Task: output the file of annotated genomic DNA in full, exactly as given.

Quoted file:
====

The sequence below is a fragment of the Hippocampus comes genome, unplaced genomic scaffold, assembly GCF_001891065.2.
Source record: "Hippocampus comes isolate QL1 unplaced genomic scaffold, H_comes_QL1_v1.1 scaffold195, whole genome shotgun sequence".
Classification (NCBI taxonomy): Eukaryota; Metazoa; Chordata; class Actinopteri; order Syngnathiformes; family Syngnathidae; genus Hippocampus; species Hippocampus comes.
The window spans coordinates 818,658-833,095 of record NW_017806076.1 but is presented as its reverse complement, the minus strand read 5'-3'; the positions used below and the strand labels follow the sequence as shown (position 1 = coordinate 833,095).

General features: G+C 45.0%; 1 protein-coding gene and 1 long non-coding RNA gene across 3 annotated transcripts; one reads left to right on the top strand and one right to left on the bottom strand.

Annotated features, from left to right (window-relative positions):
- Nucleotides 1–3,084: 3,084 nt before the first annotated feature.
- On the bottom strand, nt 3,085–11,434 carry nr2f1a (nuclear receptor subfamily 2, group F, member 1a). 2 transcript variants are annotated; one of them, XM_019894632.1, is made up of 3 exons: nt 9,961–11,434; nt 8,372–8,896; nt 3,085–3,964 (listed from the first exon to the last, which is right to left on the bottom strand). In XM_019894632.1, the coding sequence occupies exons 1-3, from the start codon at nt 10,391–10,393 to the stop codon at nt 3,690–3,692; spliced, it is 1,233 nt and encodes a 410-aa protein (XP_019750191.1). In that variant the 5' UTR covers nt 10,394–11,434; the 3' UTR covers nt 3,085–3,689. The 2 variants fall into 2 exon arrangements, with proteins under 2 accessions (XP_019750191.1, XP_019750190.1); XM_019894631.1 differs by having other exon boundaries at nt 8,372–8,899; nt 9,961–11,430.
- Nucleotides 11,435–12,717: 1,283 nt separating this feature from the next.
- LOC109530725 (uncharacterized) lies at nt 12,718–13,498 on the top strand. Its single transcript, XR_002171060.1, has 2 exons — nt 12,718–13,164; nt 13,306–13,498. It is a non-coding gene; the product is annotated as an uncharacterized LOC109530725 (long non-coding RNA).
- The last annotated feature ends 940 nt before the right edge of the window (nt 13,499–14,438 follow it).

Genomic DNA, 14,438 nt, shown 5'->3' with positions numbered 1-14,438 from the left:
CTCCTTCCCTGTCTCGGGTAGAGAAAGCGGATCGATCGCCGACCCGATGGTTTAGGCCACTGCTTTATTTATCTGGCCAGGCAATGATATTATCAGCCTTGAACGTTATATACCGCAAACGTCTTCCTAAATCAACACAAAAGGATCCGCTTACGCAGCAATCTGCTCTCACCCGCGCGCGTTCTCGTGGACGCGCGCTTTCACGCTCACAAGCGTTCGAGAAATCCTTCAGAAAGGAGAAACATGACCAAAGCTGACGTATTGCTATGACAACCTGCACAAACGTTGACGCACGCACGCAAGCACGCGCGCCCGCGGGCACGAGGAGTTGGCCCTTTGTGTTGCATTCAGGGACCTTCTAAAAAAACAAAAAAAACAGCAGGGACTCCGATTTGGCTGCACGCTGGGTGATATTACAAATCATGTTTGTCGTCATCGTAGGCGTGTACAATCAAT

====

The sequence below is a fragment of the Hippocampus comes genome, unplaced genomic scaffold, assembly GCF_001891065.2.
Source record: "Hippocampus comes isolate QL1 unplaced genomic scaffold, H_comes_QL1_v1.1 scaffold195, whole genome shotgun sequence".
Classification (NCBI taxonomy): Eukaryota; Metazoa; Chordata; class Actinopteri; order Syngnathiformes; family Syngnathidae; genus Hippocampus; species Hippocampus comes.
The window spans coordinates 818,658-833,095 of record NW_017806076.1 but is presented as its reverse complement, the minus strand read 5'-3'; the positions used below and the strand labels follow the sequence as shown (position 1 = coordinate 833,095).

General features: G+C 45.0%; 1 protein-coding gene and 1 long non-coding RNA gene across 3 annotated transcripts; one reads left to right on the top strand and one right to left on the bottom strand.

Annotated features, from left to right (window-relative positions):
- Nucleotides 1–3,084: 3,084 nt before the first annotated feature.
- On the bottom strand, nt 3,085–11,434 carry nr2f1a (nuclear receptor subfamily 2, group F, member 1a). 2 transcript variants are annotated; one of them, XM_019894632.1, is made up of 3 exons: nt 9,961–11,434; nt 8,372–8,896; nt 3,085–3,964 (listed from the first exon to the last, which is right to left on the bottom strand). In XM_019894632.1, the coding sequence occupies exons 1-3, from the start codon at nt 10,391–10,393 to the stop codon at nt 3,690–3,692; spliced, it is 1,233 nt and encodes a 410-aa protein (XP_019750191.1). In that variant the 5' UTR covers nt 10,394–11,434; the 3' UTR covers nt 3,085–3,689. The 2 variants fall into 2 exon arrangements, with proteins under 2 accessions (XP_019750191.1, XP_019750190.1); XM_019894631.1 differs by having other exon boundaries at nt 8,372–8,899; nt 9,961–11,430.
- Nucleotides 11,435–12,717: 1,283 nt separating this feature from the next.
- LOC109530725 (uncharacterized) lies at nt 12,718–13,498 on the top strand. Its single transcript, XR_002171060.1, has 2 exons — nt 12,718–13,164; nt 13,306–13,498. It is a non-coding gene; the product is annotated as an uncharacterized LOC109530725 (long non-coding RNA).
- The last annotated feature ends 940 nt before the right edge of the window (nt 13,499–14,438 follow it).

Genomic DNA, 14,438 nt, shown 5'->3' with positions numbered 1-14,438 from the left:
CTCCTTCCCTGTCTCGGGTAGAGAAAGCGGATCGATCGCCGACCCGATGGTTTAGGCCACTGCTTTATTTATCTGGCCAGGCAATGATATTATCAGCCTTGAACGTTATATACCGCAAACGTCTTCCTAAATCAACACAAAAGGATCCGCTTACGCAGCAATCTGCTCTCACCCGCGCGCGTTCTCGTGGACGCGCGCTTTCACGCTCACAAGCGTTCGAGAAATCCTTCAGAAAGGAGAAACATGACCAAAGCTGACGTATTGCTATGACAACCTGCACAAACGTTGACGCACGCACGCAAGCACGCGCGCCCGCGGGCACGAGGAGTTGGCCCTTTGTGTTGCATTCAGGGACCTTCTAAAAAAACAAAAAAAACAGCAGGGACTCCGATTTGGCTGCACGCTGGGTGATATTACAAATCATGTTTGTCGTCATCGTAGGCGTGTACAATCAAT